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Our 2023 Election Victory Lap Continues With Gloating-Filled Stop In Pennsylvania!
Democrats solidify their pro-abortion, pro-democracy majority on state supreme court.
Last week, Democratic Superior Court Judge Daniel McCaffery defeated Republican Montgomery County Court of Common Pleas Judge Carolyn Carluccio in the state supreme court election. It wasn’t close: McCaffery’s margin of victory was six percent (53 to 47) and 200,000 votes (1.6 million to Carluccio’s 1.4 million). Considering how close these races usually are, this was arguably a rout.
“This was, you know, Notre Dame football versus Little Sisters of the Poor,” McCaffrey said, making a reference that I’m sure is relevant. “When Carolyn Carlucci called me the other night, she said, you know, you got this, this wasn’t close. This was a mandate you got.”
However, the results are consistent with what we saw in several states this past Tuesday. Voters turned out in force to protect abortion rights and basic democracy.
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Democrats swept the other judicial races, as well. They also won key county commission races. That might not seem very sexy but the county commission offices also serve as the boards of election in most of Pennsylvania. According to Bolts’ Daniel Nichanian, the commissions have “a startling amount of discretion to shape ballot access in their counties, from deciding whether to install any ballot drop boxes allow voters to fix mistakes on mail ballots.”
Victory didn’t come cheap, particularly in the prominent state Supreme Court race. An estimated $22 million was spent on the race, with labor unions, trial lawyers, and billionaires all contributing. It was a stark change from past judicial elections that were considered “sleepy affairs.” These elections are already partisan, but the candidates weren’t shy about campaigning like full-fledged politicians.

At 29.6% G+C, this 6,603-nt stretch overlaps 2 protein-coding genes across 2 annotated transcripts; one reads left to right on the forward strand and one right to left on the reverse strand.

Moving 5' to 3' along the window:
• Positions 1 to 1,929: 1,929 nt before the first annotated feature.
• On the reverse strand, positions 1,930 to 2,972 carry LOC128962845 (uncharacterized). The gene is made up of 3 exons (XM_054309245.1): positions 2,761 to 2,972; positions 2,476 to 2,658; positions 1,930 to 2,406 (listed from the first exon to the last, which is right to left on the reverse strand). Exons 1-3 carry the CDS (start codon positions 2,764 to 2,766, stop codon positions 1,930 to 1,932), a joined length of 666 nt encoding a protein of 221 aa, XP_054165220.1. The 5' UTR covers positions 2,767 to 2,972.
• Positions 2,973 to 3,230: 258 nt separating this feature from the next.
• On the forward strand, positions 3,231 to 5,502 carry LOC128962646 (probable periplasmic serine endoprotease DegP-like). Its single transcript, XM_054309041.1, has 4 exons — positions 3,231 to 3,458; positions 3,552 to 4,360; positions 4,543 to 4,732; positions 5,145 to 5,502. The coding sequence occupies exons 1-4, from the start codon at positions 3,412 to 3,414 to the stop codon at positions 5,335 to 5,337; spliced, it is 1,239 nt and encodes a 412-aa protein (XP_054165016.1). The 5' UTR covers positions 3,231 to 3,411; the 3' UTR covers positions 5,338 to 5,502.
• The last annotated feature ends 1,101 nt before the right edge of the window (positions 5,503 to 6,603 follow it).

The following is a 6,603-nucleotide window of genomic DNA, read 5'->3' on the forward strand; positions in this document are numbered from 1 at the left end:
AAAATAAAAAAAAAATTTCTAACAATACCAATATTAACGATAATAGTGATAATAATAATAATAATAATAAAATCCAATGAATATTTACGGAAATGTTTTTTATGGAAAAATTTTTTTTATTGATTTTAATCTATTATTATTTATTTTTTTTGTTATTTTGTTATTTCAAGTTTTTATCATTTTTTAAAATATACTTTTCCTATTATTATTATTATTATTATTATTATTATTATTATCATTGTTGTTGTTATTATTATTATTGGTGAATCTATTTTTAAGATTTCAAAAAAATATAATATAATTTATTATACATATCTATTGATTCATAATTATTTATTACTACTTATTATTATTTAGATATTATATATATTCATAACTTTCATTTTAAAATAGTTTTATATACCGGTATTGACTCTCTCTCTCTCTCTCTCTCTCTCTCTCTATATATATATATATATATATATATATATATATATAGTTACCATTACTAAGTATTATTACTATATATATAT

From the AP:
McCaffery also made a point of discussing issues on the campaign trail, something judicial candidates had generally avoided in the past.
He framed the election as an existential moment for basic rights, and painted state courts as the last line of defense against the U.S. Supreme Court’s conservative majority.
McCaffery wasn’t guilty of hyperbole when he talked up the stakes. Democrats held a 4-2 majority even with the vacancy, but this still resulted in some deadlocks on important election cases when a Democratic justice sided with the Republicans. That’s far less likely now with McCaffery securing a 5-2 majority.
In addition to the record-breaking spending, the state supreme court race received national media coverage and the highest turnout for a non-presidential election in at least 25 years. Democrats apparently learned a hard lesson from the 2021 supreme court race when they were outspent by more than $1 million. Republican Kevin Brobson narrowly defeated Maria McLaughlin by just 25,000 votes or a single percentage point.
Democratic focus groups revealed that undecided voters reacted poorly to an anti-abortion candidate insulting their intelligence with transparent attempts to hide a forced-birth position. I call this the Amy Coney Barrett Effect.
Pennsylvania Democrats hammered Carluccio on reproductive freedom and didn’t let voters forget that she had the endorsements of anti-abortion groups. Pennsylvania’s Democratic Party Chair Sharif Street had no regrets about prioritizing abortion rights during this campaign.
“The Republicans made it an issue when they chose to strip away a woman’s right to choose, when they went to court to do that,” Street said, “when they continue to introduce legislation in Pennsylvania to restrict safe, legal abortions.”
Prior to the election, Turn PA Blue’s Jamie Perrapato didn’t think they’d have a problem motivating the Democratic base. “But the question is, ‘Is our base big enough to beat their base?’” Perrapato wondered.
The answer was a resounding “yes”: The state’s more Democratic-leaning areas, including suburban Philadelphia and Allegheny County, had the highest turnout. Democrats taking the courts as seriously as Republicans historically have might fundamentally change this game. It’s harder to lose when you’re actually playing for real.
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